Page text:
long. At least let me tell you why I'm this way, Hold on. I was conceived by
Gloria Carter and Adaness Revees. Who made love under the Siccamore tree. Which
makes me a more sicker emcee than my momma would claim, at 10 pounds when I was
born I didn't give her no pain. Although through the years I gave her her fair
share, I gave her her first real scare. I made up for birth when I got here.
She knows my purpose wasn't purpose, I ain't perfect, I care. But I feel
worthless cause my shirts wasn't matchin my gear. Now I'm just scratchin the
surface cause what's burried under there was a kid torn apart once his pop
disappeared. I went to school got good grades, could behave when I wanted, but
I had demons deep inside that would raise when confronted. Hold on.

Ms. CARTER: Shawn was a very shy child growing up...

GROSS: That's Jay-Z's "December 4th" and my guest is Jay-Z. He has a new book
called, "Decoded." So that track we just heard was from the "Black Album". So
I've got to ask you how you feel about the "Grey Album" which is the mash up
that Danger Mouse did of your "Black Album" and the Beatles' "White Album"
without any copyright permission. So, how do you feel about it, musically, and
how do you feel about the fact that he did it?

JAY-Z: I think it was a really strong album. I mean, I champion any form of
creativity and that was a genius idea to do it. And it sparked so many others
like it. There are other ones that, you know, it's really good. There are other
ones that because of the blueprint that was set by him that I think are a
little better, but you know, him being the first and having an idea. I thought
it was genius.

GROSS: Did you feel ripped off by the fact that he used your music on it
without paying for it or did you think it doesn't matter it's really good art.

JAY-Z: No I was actually honored that you know that someone took the time to
mash those records up with Beatles records. I was honored to be on you know,
quote, unquote, the same song with the Beatles.

GROSS: My guest is Jay-Z. He has a new book called, "Decoded". We'll talk more
after a break. This is FRESH AIR.

GROSS: My guest is rap star and entrepreneur Jay-Z. He has a new book called,
"Decoded". Let's talk about the period of your life when you were selling
crack. How did you start doing that?

JAY-Z: Ah, well yes, it wasn't very difficult. It was like.

GROSS: No job interview?

JAY-Z: Yeah.

GROSS: Resume...

JAY-Z: Yeah, I knew a friend who knew a friend and you know he made an
introduction and we had a conversation almost like a job interview and it was
almost these rules of how to do it and how not to get high on your own supply.
And how to be a man of principle and of your word and dealing with people and
it was like this advice as if it was a Fortune 500 job. You know except it was
crack cocaine.

GROSS: And did you take that "Scarface" advice of do not get high on your own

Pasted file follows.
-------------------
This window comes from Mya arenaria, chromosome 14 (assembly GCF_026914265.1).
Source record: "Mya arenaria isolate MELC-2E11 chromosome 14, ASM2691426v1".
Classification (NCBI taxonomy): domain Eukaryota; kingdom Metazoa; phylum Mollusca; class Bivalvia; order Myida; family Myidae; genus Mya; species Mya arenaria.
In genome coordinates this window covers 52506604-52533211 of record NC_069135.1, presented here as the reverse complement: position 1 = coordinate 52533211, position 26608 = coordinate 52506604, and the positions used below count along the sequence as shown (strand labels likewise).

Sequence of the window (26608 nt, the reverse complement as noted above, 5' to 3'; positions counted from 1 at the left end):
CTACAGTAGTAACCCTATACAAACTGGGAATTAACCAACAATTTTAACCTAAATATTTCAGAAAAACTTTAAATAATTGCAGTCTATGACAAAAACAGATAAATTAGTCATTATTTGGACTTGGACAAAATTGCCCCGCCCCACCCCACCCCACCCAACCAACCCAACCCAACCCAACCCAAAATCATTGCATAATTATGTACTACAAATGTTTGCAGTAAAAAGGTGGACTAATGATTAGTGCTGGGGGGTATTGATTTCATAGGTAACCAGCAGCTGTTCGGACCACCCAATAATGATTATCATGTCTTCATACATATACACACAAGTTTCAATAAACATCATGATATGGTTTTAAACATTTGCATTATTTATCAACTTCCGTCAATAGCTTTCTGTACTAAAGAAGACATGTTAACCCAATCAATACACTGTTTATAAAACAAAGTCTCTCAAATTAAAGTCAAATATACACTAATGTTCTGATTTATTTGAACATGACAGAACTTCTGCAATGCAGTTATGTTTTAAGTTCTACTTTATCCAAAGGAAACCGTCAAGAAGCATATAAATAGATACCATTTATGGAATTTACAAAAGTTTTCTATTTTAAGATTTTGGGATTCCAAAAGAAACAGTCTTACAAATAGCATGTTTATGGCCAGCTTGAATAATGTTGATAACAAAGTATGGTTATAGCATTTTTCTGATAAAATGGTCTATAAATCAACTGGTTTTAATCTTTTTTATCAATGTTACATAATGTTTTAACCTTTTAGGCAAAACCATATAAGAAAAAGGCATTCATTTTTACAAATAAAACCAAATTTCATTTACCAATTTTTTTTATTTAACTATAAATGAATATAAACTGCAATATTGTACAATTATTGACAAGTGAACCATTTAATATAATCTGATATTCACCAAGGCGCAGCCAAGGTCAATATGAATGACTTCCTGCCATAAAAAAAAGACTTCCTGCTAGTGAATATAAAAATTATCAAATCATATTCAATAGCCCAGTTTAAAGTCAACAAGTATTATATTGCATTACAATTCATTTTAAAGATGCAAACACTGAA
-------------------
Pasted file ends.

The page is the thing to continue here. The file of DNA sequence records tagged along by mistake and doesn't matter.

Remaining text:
supply?

JAY-Z: Yeah that, strangely enough that movie about you know all this violence
and gore was like one of the biggest things to impact our generation you know,
not everyone listened. You know it's a very difficult thing to do.

GROSS: So did you listen to that?

JAY-Z: Yeah, yeah I did, yes.

GROSS: So, you write about some of the generational differences at this time
when a lot of the teenagers were selling crack and a lot of the adults were
addicted and you say one of the differences, generational differences was the
way you dressed, baggy jeans and puffy coats to stash the crack and the weapons
and construction boots to survive cold winter nights working in the streets.
Now I have to say I've never thought of those baggy pants and puffy coats as
ways to stash drugs and weapons.

JAY-Z: Yeah, it's like, that's what the book is pretty much about. It breaks
down some of the things that you know the origins of things and how they
arrived especially you know with the songs of course but also with our
generation. Those things now it seemed like merely fashion you know were
purposeful at one time or another.

GROSS: I have to say some of those baggy jeans are so loose around the waist
like they fall down to the middle of your behind and I think if you had a
weapon in there they'd definitely drop to the floor because the weapon would
like drag them right down.

JAY-Z: Oh, you know if you had a big enough weapon and...

GROSS: Whatever... So, you described in the book how when you first started
writing rhymes you had a notebook, but when you were hustling on the street you
were carrying your notebook with you and if a rhyme came to you that you wanted
to remember what would you do? You'd go to the store, tell the story how you'd
go to the store to...

JAY-Z: Yeah, what happened was I wrote so much in this book, I would sit at my
table for hours and hours till my mother made me go to bed. And it was like
this, this obsession with words and with writing. And as I got further away
from that notebook, now as I was on the street and these ideas would come I
would run into the corner store, the bodega and grab like a paper bag or just
buy a juice, anything just to get a paper bag and then I'd write the words on
the paper bag and stuff these ideas in my pocket till I got back and then I
would transfer them into the notebook. And as I got further and further away
home and from the notebook I had to memorize these rhymes longer and longer and
longer and like with any exercise you know once you train your brain to do that
it becomes a natural occurrence.

So you know about the time I got to record my first album which was, I was 26 I
didn't need pen to paper. My memory had been trained you know just to listen to
a song, think of the words and then just lam the tape.

GROSS: And what about now, do you write down rhymes when they come to you or?

JAY-Z: No, I haven't since my first album.

GROSS: And your memory's as good now, as it was then?

JAY-Z: Yeah, yeah, I've lost plenty material it's not the best way. I wouldn't